Most inspirational Winter Olympic athletes
With the Beijing Winter Olympics starting next week, and a historic Alpine World Cup win for Britain’s Dave Ryding in Kitzbühel last weekend, we hope many more people will be inspired to try skiing, snowboarding and other snow sports for the first time this year.
While pondering Dave’s remarkable backstory — he’s now 35 and began skiing on his local dry slope — we started wondering what other inspirational athletes have blazed trails in winter sports, and came up with the list of names below.
There were so many contenders for our top ten most inspirational athletes though, who do you think we have missed out?
“I’m 35 now, but I never stopped believing, I never stopped trying, and to bring the first victory for Great Britain in a World Cup, in Kitzbühel, I don’t know if dreams are made better,” said Dave, after his historic win on Saturday (22 January).
Amazing words from a man whose childhood ambition was to be one of the world’s top 30 ski racers — and hasn’t that dream come true! Ryding started skiing aged six on his local dry slope in Pendle, Lancashire. While his family took annual holidays to the Alps, Dave did his first ever ski race on a dry slope at the age of eight. He was selected for the English Schools team aged 13, and for the British Alpine team aged 19, in 2005 — and it was 12 long years until his first World Cup podium, a second place in January 2017 (also in Kitzbühel). During the intervening years he briefly had his funding withdrawn, in 2010, the year of his first Winter Olympics (in Vancouver). Dave competed at the Sochi Winter Olymipcs in 2014 and at Pyeongchang in 2018 — it goes without saying that we will all be willing him on for success in Beijing 2022.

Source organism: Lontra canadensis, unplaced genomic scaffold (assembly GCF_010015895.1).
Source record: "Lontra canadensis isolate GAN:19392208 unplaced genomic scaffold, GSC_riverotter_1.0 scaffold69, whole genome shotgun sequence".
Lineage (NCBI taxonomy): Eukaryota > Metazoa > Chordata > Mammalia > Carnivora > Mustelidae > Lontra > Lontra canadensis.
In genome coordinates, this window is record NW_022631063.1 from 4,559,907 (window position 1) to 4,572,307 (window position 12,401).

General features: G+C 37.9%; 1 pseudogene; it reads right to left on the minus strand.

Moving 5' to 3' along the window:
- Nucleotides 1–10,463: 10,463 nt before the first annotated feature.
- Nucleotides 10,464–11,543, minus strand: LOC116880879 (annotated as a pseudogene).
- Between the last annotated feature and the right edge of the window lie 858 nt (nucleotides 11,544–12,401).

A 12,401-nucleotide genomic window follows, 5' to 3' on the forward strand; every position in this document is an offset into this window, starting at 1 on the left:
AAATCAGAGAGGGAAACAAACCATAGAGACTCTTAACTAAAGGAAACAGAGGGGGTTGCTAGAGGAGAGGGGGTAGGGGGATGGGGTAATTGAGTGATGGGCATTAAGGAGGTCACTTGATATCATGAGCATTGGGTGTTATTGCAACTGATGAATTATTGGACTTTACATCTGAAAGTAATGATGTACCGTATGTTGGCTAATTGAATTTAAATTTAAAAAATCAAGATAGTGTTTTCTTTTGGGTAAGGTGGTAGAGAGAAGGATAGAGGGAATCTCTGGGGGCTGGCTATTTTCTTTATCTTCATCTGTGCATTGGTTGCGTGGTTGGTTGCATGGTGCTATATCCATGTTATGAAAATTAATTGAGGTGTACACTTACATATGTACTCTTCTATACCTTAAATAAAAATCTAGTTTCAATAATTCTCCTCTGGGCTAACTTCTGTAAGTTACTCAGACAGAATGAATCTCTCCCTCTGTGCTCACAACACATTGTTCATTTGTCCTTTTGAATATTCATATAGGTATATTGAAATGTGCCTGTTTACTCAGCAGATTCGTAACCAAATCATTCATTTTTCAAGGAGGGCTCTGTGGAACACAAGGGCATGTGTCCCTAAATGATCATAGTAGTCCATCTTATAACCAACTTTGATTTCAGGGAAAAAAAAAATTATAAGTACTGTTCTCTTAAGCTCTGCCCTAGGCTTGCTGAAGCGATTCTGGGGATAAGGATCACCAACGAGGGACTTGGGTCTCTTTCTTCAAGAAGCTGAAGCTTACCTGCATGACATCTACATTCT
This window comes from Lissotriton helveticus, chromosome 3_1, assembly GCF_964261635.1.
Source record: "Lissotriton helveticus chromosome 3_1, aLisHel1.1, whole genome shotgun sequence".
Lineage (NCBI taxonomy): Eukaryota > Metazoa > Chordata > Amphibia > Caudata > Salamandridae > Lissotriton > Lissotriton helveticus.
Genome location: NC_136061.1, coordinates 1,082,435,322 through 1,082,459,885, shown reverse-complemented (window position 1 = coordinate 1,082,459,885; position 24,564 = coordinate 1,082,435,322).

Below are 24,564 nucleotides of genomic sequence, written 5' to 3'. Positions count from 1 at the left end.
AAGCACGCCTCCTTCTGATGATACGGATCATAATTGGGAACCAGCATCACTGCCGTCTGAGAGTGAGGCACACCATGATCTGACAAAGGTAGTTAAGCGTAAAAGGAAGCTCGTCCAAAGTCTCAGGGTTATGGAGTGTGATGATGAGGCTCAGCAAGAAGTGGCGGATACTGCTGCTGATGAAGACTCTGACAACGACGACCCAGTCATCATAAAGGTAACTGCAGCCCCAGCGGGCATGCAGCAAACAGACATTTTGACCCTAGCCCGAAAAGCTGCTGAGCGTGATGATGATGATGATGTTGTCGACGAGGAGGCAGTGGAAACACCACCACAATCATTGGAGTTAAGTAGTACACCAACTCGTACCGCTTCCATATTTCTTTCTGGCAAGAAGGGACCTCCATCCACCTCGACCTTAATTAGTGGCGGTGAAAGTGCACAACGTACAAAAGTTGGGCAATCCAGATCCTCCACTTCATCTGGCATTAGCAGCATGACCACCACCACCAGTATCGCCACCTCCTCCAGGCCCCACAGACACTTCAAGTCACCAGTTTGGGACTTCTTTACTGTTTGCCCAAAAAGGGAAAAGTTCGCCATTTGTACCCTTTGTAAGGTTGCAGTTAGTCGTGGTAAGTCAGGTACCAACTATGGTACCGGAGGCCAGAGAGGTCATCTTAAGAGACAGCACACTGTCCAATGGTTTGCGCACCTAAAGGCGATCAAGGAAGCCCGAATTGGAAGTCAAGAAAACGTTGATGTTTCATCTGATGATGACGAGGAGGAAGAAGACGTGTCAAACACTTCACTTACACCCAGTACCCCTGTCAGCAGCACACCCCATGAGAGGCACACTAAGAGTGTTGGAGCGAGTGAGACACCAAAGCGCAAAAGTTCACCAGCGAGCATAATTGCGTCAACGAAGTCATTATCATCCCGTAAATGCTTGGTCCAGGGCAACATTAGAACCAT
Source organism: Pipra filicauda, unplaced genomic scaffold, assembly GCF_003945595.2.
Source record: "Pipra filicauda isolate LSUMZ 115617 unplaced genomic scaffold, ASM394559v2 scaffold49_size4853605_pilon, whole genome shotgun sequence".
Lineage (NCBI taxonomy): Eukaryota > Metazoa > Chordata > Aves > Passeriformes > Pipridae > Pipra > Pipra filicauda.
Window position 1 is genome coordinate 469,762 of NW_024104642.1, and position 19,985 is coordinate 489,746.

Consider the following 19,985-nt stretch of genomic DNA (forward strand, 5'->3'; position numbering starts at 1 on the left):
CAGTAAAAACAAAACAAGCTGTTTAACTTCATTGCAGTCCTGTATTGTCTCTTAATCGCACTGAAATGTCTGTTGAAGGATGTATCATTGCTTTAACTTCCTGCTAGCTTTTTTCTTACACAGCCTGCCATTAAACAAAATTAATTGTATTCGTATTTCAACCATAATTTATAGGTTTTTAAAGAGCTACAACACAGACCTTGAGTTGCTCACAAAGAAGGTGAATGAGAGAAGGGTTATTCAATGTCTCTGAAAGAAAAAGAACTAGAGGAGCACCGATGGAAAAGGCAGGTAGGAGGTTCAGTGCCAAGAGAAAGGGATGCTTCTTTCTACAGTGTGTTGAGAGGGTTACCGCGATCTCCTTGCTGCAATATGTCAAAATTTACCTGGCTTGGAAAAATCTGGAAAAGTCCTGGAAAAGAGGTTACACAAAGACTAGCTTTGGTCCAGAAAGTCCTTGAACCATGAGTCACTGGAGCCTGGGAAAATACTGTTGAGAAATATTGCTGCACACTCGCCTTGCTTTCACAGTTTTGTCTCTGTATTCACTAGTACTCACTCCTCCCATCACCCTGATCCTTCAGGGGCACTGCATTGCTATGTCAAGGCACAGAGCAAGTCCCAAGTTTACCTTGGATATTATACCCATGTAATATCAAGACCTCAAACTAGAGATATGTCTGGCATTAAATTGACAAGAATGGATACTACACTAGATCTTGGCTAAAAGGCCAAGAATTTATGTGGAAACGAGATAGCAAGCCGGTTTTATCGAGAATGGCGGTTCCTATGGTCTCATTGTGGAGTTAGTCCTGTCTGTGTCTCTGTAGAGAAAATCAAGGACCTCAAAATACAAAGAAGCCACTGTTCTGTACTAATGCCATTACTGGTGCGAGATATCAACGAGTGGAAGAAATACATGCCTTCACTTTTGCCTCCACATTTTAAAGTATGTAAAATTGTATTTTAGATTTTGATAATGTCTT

Few children who lose their sight at the age of six would think of taking up skiing at the same time, but this is exactly what Millie did. The Paralympic star describes her sight as “pretty rubbish” after eye infections during her very early years — but that didn’t stop her becoming “pretty obsessive” about skiing. Millie took up racing seriously in 2012, winning bronze medals in her first competitive races aged just 13. Aside from her visual impairment, Millie has battled several serious concussions in big falls on the racecourse to compete in alpine skiing in the slalom, giant slalom, super-G, super-combined and downhill events with her sighted guide, Brett Wild. The now 23-year-old from Canterbury, Kent, became the youngest British athlete to compete in a Paralympic Games at Sochi in 2014 and is now facing her third Winter Paralympics in Beijing.